Fans of Fullmetal Alchemist: Brotherhood who are suffering withdrawal from the show may find solace in the release the “4 OVAs and Comic Theater,” lately released by FUNimation in a Blu-ray/DVD Combo pack. This collection four short (plus one very short) stories from the FMA franchise contains only minor pleasures, but they are Fullmetal pleasures, and that is enough.
The collection starts with its best foot forward with “The Blind Alchemist.” This story, which is set very early in the series’ continuity, has Ed and Al seeking out an alchemist who is reputed to have succeeded at human transmutation; what they discover is a family with a fairly macabre secret. No prizes will be awarded for guessing that the experiment was not a complete success, but it comes with at least one good surprise. It’s not really possible, with a story this short and undeveloped, to say more about it, except that the final reveal is both gruesome and heartbreaking.
“The Blind Alchemist” is then succeeded by two quasi-comic character studies. “Simple “People” pits Ed against Winry as the former tries bribing his way back into the latter’s good graces after he keeps damaging his arm. It’s exactly the sort of thing that fans of the two characters and their relationship will enjoy, even if it doesn’t deepen either principal. (Like “The Blind Alchemist,” it is set early in continuity.) In “The Tale of Teacher” we get to see Izumi undergo her own wilderness training back when she was just starting to study alchemy. Again, it’s a very minor outing, but it has a lot of fun pitting the warrior-woman against the elements and those unfortunate enough to get between her and survival.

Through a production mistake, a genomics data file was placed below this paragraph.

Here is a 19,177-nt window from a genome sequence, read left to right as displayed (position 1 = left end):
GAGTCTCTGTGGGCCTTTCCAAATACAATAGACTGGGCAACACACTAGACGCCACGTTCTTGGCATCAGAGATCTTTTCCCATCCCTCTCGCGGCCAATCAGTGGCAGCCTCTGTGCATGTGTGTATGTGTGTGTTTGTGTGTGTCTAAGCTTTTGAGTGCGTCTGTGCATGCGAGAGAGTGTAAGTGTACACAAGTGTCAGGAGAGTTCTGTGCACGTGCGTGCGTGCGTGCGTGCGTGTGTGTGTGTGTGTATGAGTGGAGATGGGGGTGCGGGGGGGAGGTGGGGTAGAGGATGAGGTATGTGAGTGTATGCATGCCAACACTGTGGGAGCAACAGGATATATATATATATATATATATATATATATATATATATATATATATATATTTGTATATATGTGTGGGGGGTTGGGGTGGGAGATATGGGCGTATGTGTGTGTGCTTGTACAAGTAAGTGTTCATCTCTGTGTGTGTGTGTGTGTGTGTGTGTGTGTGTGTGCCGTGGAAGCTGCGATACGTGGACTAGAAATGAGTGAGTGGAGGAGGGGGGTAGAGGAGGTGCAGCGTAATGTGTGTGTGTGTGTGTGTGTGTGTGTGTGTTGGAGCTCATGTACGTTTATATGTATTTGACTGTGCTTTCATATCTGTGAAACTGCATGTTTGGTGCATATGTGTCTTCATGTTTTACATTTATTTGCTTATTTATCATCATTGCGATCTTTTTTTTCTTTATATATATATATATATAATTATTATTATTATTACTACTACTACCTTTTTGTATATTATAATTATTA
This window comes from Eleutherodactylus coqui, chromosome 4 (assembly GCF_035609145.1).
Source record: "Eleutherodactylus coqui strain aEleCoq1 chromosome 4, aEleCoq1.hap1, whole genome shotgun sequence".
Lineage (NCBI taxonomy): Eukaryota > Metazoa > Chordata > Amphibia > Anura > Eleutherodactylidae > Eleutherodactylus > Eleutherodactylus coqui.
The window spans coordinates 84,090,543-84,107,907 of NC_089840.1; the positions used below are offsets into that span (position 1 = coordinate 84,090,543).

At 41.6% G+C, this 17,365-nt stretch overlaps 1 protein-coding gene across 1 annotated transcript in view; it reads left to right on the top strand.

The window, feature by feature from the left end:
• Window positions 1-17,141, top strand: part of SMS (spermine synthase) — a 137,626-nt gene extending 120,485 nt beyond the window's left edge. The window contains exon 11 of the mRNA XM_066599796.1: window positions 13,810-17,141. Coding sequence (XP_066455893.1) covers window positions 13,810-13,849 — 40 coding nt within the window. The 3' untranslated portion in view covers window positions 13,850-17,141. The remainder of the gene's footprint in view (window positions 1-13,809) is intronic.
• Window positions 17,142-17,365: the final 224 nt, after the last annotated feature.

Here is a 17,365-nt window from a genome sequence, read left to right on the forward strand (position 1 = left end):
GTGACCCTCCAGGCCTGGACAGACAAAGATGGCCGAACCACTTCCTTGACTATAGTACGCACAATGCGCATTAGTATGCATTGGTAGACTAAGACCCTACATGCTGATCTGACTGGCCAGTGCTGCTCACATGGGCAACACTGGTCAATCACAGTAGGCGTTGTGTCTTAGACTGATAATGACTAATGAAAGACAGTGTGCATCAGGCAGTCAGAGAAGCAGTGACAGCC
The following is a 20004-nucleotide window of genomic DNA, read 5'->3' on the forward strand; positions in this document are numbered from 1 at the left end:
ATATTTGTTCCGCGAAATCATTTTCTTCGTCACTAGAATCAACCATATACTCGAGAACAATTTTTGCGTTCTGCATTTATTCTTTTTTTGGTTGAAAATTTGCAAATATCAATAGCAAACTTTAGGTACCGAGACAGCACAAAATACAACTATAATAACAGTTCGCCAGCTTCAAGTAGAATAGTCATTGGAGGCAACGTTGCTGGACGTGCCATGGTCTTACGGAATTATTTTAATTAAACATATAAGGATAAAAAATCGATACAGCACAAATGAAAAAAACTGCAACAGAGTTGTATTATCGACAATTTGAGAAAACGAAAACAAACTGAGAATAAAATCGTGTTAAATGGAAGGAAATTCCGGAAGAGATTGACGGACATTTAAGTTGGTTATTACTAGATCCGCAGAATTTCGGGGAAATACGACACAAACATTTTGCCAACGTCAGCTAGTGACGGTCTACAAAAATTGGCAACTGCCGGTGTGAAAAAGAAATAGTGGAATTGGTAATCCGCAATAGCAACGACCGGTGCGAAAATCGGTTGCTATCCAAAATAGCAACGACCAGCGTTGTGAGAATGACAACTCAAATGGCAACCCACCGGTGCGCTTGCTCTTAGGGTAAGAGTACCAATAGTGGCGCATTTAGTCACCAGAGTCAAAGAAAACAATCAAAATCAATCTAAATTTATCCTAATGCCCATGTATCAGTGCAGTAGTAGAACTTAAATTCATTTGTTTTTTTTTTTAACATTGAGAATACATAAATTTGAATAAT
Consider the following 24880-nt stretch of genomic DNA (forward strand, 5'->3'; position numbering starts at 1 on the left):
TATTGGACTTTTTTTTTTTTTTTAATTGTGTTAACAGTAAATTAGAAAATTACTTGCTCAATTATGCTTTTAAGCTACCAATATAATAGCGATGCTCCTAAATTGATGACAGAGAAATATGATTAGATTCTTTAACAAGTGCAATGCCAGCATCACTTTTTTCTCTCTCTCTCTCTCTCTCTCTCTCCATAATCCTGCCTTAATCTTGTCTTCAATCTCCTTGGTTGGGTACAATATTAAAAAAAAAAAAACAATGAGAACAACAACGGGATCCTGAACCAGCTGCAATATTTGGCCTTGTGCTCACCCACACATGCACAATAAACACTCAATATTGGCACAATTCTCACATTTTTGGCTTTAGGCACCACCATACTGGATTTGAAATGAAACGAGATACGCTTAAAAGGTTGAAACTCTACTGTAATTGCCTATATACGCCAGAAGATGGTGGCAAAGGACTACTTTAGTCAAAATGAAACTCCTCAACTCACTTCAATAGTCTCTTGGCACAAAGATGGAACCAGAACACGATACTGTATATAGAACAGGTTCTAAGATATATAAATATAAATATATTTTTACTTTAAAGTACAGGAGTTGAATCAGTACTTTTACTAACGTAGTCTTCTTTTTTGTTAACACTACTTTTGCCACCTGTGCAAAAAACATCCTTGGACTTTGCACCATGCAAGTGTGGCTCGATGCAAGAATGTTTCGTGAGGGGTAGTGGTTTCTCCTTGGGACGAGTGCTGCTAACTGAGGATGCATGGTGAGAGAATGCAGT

(It is followed by the short-short “The Tale of Teacher’s First Love,” which is a one-joke idea almost perfectly executed.)
The last and most ambitious of the shorts is “Yet Another Man’s Battlefield,” which shows the early relationship between Roy Mustang and Maes Hughes. Most of it is set in their training days, and we get to see how they bonded first as intense competitors and then as allies against a gang of bullies who are abusing an Ishvalan recruit. The action then shifts to the battlefield, which shows their differing–and nearly incompatible means–of coping with the awful tensions they feel at being caught in an ugly war. There aren’t many surprises about Mustang–he is a known quantity, and the story can’t risk doing much that could undercut his character–but Maes shows a kind of steel that was not often apparent beneath his rather goofy good nature in the main show. That said, “Yet Another Man’s Battlefield” is rather grim going, with very little humor and a lot of angst.
These five stories together have a running time of only an hour, so it’s not like we are getting fully realized “lost episodes.” Padding out the disc is forty minutes of lightly realized sketch comedy in the “Four-Panel Comic Theater.” This is a series of fourth-wall-breaking vaudeville sketches that treat the characters as self-aware play-actors, and which even mocks some of the most intense and harrowing sequences in the Brotherhood series. Only a few of the sketches are genuinely witty; most are sophomoric; and too many feel like they were invented by writers who are still in grade school, but on the English dub, at least, they are sustained by expert and energetic voice acting.
This collection is so minor that I’m hesitant to recommend it, even at the near-bargain price that Amazon carries it for ($12.96). It doesn’t shed much light on the overall story, and even when it approaches the depth and emotion of FMA: Brotherhood (as it does in “The Blind Alchemist” and “Yet Another Man’s Battlefield”) the stories are too short to really run rampant. But it is definitely a worthwhile rental: these characters are always a pleasure to have as company.
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